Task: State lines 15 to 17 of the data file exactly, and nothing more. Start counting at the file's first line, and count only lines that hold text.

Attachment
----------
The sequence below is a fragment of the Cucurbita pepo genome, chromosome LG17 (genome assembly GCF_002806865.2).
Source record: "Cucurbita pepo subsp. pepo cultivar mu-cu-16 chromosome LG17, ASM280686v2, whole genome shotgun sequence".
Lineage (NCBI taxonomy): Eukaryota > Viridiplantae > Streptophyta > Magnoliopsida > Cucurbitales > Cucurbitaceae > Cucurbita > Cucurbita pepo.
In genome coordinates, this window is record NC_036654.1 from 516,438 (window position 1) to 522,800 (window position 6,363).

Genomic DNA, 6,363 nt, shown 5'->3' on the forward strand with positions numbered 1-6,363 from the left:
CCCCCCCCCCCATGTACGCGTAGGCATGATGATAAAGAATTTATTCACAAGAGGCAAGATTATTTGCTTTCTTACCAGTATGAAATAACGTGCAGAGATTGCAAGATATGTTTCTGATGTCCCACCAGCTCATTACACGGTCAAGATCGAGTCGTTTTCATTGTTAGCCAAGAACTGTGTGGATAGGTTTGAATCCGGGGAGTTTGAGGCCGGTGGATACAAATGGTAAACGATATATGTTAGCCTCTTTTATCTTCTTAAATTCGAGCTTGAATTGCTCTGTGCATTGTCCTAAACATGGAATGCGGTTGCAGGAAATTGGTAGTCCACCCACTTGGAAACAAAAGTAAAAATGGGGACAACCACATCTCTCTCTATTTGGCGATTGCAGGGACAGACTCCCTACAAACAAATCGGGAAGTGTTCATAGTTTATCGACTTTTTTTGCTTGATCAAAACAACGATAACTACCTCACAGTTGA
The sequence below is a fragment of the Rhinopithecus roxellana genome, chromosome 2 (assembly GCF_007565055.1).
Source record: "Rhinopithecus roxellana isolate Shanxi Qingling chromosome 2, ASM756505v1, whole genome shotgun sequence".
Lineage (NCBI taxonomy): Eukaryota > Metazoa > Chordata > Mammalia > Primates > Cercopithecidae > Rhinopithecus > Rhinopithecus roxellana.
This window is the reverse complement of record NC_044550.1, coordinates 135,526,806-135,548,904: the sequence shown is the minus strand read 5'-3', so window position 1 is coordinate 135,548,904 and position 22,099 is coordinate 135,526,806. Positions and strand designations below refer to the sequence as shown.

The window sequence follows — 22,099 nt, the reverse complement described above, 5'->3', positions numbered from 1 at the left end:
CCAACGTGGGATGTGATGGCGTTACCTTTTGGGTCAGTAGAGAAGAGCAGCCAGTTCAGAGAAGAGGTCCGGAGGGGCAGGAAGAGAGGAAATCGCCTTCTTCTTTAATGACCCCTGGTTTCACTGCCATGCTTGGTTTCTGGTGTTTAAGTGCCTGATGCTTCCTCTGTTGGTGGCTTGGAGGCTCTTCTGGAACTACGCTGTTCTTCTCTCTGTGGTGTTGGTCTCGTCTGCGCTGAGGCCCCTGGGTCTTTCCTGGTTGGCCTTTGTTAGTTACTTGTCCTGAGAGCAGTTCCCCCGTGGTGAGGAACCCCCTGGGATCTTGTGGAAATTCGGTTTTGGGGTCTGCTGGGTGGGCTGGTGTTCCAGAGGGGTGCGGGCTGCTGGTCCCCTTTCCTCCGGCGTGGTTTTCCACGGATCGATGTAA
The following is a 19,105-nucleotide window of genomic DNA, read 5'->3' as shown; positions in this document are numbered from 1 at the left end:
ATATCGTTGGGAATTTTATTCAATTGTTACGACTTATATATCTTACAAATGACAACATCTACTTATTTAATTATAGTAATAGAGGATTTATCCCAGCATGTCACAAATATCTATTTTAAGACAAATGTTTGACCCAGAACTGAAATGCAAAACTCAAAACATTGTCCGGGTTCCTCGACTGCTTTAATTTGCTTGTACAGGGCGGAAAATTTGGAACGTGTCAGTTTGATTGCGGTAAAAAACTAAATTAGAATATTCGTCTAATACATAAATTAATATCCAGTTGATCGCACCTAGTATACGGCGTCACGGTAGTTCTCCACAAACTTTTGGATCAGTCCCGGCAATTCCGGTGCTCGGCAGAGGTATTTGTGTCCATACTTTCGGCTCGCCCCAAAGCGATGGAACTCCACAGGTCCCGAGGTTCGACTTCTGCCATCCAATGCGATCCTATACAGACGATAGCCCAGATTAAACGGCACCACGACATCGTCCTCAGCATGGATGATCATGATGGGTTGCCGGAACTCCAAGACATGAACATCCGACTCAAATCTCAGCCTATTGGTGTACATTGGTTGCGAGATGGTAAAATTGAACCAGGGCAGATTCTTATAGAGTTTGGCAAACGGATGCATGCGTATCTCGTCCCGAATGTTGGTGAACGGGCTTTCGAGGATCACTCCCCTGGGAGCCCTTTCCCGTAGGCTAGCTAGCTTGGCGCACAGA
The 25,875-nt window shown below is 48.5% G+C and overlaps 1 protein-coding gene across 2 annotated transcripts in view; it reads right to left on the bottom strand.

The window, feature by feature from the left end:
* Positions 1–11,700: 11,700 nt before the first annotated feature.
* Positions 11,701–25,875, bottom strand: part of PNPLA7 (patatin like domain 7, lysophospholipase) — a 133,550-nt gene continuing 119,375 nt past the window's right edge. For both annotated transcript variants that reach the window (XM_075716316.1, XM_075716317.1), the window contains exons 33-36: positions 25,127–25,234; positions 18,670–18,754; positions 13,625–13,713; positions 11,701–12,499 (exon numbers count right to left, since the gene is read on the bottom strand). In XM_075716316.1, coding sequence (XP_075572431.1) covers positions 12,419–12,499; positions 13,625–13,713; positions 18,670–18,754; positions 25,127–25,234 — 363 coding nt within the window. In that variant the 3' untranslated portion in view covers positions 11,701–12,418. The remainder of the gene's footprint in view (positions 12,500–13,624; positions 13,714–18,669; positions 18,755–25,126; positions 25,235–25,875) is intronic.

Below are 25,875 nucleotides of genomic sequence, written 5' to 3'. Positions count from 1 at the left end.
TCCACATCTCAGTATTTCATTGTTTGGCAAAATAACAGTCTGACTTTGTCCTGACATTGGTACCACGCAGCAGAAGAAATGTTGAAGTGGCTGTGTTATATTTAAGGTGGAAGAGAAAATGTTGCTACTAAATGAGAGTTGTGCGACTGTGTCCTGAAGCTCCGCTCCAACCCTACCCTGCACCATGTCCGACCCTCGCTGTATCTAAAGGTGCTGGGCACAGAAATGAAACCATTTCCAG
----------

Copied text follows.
The 25,875-nt window shown below is 48.5% G+C and overlaps 1 protein-coding gene across 2 annotated transcripts in view; it reads right to left on the bottom strand.

The window, feature by feature from the left end:
* Positions 1–11,700: 11,700 nt before the first annotated feature.